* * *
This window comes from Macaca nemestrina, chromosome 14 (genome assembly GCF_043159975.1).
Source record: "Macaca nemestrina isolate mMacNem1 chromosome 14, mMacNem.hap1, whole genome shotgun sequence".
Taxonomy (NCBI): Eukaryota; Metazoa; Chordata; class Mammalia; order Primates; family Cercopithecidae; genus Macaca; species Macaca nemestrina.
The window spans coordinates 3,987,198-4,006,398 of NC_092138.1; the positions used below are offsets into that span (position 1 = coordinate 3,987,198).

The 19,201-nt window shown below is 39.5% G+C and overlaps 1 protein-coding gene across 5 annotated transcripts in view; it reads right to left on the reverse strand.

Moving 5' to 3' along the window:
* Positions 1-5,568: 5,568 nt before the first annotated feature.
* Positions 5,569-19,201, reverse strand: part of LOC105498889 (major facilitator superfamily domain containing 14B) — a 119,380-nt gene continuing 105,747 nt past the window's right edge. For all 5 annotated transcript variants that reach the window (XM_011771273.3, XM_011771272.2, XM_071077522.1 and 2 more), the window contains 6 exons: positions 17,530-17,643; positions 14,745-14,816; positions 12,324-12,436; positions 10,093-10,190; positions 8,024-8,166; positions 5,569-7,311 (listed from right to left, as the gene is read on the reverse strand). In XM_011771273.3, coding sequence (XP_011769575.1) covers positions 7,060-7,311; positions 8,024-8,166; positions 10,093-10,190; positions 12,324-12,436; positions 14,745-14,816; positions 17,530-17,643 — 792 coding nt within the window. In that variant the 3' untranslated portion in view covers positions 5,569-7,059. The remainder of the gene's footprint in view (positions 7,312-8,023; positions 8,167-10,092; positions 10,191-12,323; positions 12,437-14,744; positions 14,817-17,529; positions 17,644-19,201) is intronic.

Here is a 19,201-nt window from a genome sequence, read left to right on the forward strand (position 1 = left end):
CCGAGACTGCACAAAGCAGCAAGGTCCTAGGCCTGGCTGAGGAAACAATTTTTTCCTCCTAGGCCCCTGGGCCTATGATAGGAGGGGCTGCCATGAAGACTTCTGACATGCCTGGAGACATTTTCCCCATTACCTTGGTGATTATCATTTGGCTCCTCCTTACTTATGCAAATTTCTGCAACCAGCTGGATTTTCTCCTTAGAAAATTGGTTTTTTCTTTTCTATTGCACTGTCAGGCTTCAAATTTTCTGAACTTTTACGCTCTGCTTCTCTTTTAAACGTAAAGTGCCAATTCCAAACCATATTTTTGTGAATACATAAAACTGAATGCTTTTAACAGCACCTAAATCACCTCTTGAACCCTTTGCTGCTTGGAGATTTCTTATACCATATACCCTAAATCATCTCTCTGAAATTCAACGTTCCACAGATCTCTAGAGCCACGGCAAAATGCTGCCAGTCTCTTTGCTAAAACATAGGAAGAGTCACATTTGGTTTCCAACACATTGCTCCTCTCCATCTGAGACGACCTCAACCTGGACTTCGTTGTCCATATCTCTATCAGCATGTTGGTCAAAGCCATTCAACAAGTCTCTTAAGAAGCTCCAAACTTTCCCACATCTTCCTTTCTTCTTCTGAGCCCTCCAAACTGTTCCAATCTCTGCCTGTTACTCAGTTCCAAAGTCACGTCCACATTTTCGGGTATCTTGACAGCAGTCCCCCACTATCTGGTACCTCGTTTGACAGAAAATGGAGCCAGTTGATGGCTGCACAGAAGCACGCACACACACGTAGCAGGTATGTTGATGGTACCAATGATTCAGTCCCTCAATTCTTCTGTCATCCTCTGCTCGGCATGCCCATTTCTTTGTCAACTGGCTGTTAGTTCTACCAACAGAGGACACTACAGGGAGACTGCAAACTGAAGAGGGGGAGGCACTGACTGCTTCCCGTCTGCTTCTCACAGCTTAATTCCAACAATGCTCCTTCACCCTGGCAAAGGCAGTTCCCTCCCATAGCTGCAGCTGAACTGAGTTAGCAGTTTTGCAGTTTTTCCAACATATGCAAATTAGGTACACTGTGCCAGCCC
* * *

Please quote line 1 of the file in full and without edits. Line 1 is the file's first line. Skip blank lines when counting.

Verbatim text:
This window comes from Macaca nemestrina, chromosome 14 (genome assembly GCF_043159975.1).